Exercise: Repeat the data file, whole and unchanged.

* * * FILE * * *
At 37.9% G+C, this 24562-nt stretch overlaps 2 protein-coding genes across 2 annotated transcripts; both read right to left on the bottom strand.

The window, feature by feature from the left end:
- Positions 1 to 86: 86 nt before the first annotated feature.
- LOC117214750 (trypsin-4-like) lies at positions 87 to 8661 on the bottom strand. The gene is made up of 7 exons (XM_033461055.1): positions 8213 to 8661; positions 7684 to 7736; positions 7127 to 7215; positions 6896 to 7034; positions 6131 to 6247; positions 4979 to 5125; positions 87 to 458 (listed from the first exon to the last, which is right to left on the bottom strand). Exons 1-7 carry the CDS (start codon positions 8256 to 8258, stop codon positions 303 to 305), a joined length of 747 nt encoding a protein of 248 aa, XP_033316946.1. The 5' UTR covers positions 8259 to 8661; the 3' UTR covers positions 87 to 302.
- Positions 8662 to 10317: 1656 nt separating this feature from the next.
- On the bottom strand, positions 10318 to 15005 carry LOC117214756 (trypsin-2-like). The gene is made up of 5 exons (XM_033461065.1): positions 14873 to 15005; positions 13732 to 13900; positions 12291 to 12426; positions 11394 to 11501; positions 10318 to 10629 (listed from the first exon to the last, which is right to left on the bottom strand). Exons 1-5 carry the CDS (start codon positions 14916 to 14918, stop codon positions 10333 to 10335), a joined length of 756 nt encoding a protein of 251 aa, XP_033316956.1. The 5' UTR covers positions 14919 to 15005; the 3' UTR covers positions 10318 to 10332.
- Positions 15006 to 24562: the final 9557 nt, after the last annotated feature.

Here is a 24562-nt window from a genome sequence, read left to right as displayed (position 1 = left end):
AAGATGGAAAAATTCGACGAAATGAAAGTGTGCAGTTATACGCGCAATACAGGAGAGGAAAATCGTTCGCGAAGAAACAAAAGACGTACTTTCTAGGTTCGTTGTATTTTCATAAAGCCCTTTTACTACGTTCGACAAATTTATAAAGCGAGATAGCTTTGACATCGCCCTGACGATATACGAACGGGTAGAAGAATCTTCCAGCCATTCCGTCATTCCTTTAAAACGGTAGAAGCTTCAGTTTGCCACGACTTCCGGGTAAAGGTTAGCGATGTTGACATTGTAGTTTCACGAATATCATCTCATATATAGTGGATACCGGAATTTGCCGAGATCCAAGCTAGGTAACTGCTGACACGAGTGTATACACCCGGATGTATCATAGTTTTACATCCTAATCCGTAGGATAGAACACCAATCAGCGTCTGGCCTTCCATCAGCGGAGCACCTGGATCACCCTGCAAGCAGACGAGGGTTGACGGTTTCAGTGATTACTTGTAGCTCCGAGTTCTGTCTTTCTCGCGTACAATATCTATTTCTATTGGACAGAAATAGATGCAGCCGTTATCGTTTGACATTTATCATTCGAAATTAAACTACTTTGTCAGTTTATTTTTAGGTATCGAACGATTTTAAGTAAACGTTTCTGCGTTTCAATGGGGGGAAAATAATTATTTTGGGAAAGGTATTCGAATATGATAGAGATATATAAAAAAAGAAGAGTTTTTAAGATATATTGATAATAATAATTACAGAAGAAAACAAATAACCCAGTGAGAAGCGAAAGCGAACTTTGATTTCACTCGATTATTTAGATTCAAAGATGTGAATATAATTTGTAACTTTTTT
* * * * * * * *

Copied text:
At 37.9% G+C, this 24562-nt stretch overlaps 2 protein-coding genes across 2 annotated transcripts; both read right to left on the bottom strand.

The window, feature by feature from the left end:
- Positions 1 to 86: 86 nt before the first annotated feature.
- LOC117214750 (trypsin-4-like) lies at positions 87 to 8661 on the bottom strand. The gene is made up of 7 exons (XM_033461055.1): positions 8213 to 8661; positions 7684 to 7736; positions 7127 to 7215; positions 6896 to 7034; positions 6131 to 6247; positions 4979 to 5125; positions 87 to 458 (listed from the first exon to the last, which is right to left on the bottom strand). Exons 1-7 carry the CDS (start codon positions 8256 to 8258, stop codon positions 303 to 305), a joined length of 747 nt encoding a protein of 248 aa, XP_033316946.1. The 5' UTR covers positions 8259 to 8661; the 3' UTR covers positions 87 to 302.
- Positions 8662 to 10317: 1656 nt separating this feature from the next.
- On the bottom strand, positions 10318 to 15005 carry LOC117214756 (trypsin-2-like). The gene is made up of 5 exons (XM_033461065.1): positions 14873 to 15005; positions 13732 to 13900; positions 12291 to 12426; positions 11394 to 11501; positions 10318 to 10629 (listed from the first exon to the last, which is right to left on the bottom strand). Exons 1-5 carry the CDS (start codon positions 14916 to 14918, stop codon positions 10333 to 10335), a joined length of 756 nt encoding a protein of 251 aa, XP_033316956.1. The 5' UTR covers positions 14919 to 15005; the 3' UTR covers positions 10318 to 10332.
- Positions 15006 to 24562: the final 9557 nt, after the last annotated feature.

Here is a 24562-nt window from a genome sequence, read left to right as displayed (position 1 = left end):
AAGATGGAAAAATTCGACGAAATGAAAGTGTGCAGTTATACGCGCAATACAGGAGAGGAAAATCGTTCGCGAAGAAACAAAAGACGTACTTTCTAGGTTCGTTGTATTTTCATAAAGCCCTTTTACTACGTTCGACAAATTTATAAAGCGAGATAGCTTTGACATCGCCCTGACGATATACGAACGGGTAGAAGAATCTTCCAGCCATTCCGTCATTCCTTTAAAACGGTAGAAGCTTCAGTTTGCCACGACTTCCGGGTAAAGGTTAGCGATGTTGACATTGTAGTTTCACGAATATCATCTCATATATAGTGGATACCGGAATTTGCCGAGATCCAAGCTAGGTAACTGCTGACACGAGTGTATACACCCGGATGTATCATAGTTTTACATCCTAATCCGTAGGATAGAACACCAATCAGCGTCTGGCCTTCCATCAGCGGAGCACCTGGATCACCCTGCAAGCAGACGAGGGTTGACGGTTTCAGTGATTACTTGTAGCTCCGAGTTCTGTCTTTCTCGCGTACAATATCTATTTCTATTGGACAGAAATAGATGCAGCCGTTATCGTTTGACATTTATCATTCGAAATTAAACTACTTTGTCAGTTTATTTTTAGGTATCGAACGATTTTAAGTAAACGTTTCTGCGTTTCAATGGGGGGAAAATAATTATTTTGGGAAAGGTATTCGAATATGATAGAGATATATAAAAAAAGAAGAGTTTTTAAGATATATTGATAATAATAATTACAGAAGAAAACAAATAACCCAGTGAGAAGCGAAAGCGAACTTTGATTTCACTCGATTATTTAGATTCAAAGATGTGAATATAATTTGTAACTTTTTT